19. Wild parsnip causes sunburn and inflammation to the skin. Wild parsnip (Pastinaca sativa) is a biennial introduced weed that is often associated with sunburn of livestock and humans. ARS scientists at Logan, Utah found that parsnip toxins are quickly excreted in the urine by cattle, sheep and goats. Generally, sunburn is due to repeated exposures to the photo-active toxins on the skin such as what happens in walking through or grazing in patches of wild parsnip. Reports of skin inflammation in horses fed parsnip contaminated hay suggests its metabolism in horses may be different than in cattle. This research is only preliminary and more work is needed to better define these differences.
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Beck, J.J., Mahoney, N.E., Cook, D., Gee, W.S., Baig, N. 2014. Comparison of the volatile emission profiles of ground almond and pistachio mummies: part 1 – addressing a gap in knowledge of current attractants of navel orangeworm. Phytochemistry Letters. 9:102-106. DOI.10.1016/j.phytol.2014.04.010.
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Colegate, S.M., Welsh, S.L., Gardner, D.R., Betz, J.M., Panter, K.E. 2014. Profiling of dehydropyrrolizidine alkaloids and their N-oxides in herbarium-preserved specimens of Amsinckia species using HPLC-esi(+)MS. Journal of Agricultural and Food Chemistry. 62(30):7382-7392.
Cook, D., Gardner, D.R., Pfister, J.A. 2014. Swainsonine-containing plants and their relationship to endophytic fungi. Journal of Agricultural and Food Chemistry. 62(30):7326-7334.
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Davis, T.Z., Green, B.T., Stegelmeier, B.L., Lee, S.T., Welch, K.D., Pfister, J.A. 2013. Physiological and serum biochemical changes associated with rayless goldenrod (Isocoma pluriflora) poisoning in goats. Toxicon. 76:247-254.
Davis, T.Z., Stegelmeier, B.L., Green, B.T., Welch, K.D., Hall, J.O. 2013. Evaluation of the respiratory elimination kinetics of selenate and Se-methylselenocysteine after oral administration in lambs. Research in Veterinary Science. 95(3):1163-1168.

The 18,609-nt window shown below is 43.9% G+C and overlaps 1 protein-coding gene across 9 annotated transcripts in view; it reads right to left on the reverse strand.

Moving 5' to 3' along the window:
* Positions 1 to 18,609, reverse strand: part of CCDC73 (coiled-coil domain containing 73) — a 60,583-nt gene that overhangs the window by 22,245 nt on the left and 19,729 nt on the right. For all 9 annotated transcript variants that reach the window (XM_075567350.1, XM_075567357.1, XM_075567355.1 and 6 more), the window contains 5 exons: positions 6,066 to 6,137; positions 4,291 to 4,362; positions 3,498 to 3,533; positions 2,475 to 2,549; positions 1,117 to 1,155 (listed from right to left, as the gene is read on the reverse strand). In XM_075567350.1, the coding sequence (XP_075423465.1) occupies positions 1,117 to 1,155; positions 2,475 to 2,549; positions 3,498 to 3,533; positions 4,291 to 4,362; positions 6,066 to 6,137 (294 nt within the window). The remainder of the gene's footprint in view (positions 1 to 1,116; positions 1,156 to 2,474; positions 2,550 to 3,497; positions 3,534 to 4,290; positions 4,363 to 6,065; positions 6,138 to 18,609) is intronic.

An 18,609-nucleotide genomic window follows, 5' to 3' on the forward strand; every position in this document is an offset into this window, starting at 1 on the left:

Davis, T.Z., Stegelmeier, B.L., Hall, J.O. 2014. Analysis in horse hair as a means of evaluating selenium toxicoses and long-term exposures. Journal of Agricultural and Food Chemistry. 62(30):7393-7397.
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Green, B.T., Lee, S.T., Welch, K.D., Panter, K.E. 2013. Plant alkaloids that cause developmental defects through the disruption of cholinergic neurotransmission. Birth Defects Research Part C: Embryo Today: Reviews. 99:235-246.
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Green, B.T., Welch, K.D., Panter, K.E., Lee, S.T. 2013. Plant toxins that affect nicotinic acetylcholine receptors: A review. Chemical Research in Toxicology. 26(8):1129-1138.
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Lee, S.T., Cook, D., Pfister, J.A., Allen, J.G., Colegate, S.M., Riet-Correa, F., Taylor, C.M. 2014. Monofluoroacetate-containing plants that are potentially toxic to livestock. Journal of Agricultural and Food Chemistry. 62(30):7345-7354.
Lee, S.T., Welch, K.D., Panter, K.E., Gardner, D.R., Garrossian, M., Chang, C.T. 2014. Cyclopamine: From cyclops lambs to cancer treatment. Journal of Agricultural and Food Chemistry. 62(30):7355-7362.
Lima, F.G., Haraguchi, M., Pfister, J.A., Guimaraes, V.Y., Andrade, D.D., Ribeiro, C.S., Costa, G.L., Araujo, A.L., Fioravanti, M.C. 2013. Weather and plant age affect the levels of steroidal saponin and Pithomyces chartarum spores in Brachiaria grass. International Journal of Poisonous Plant Research. 2:45-53.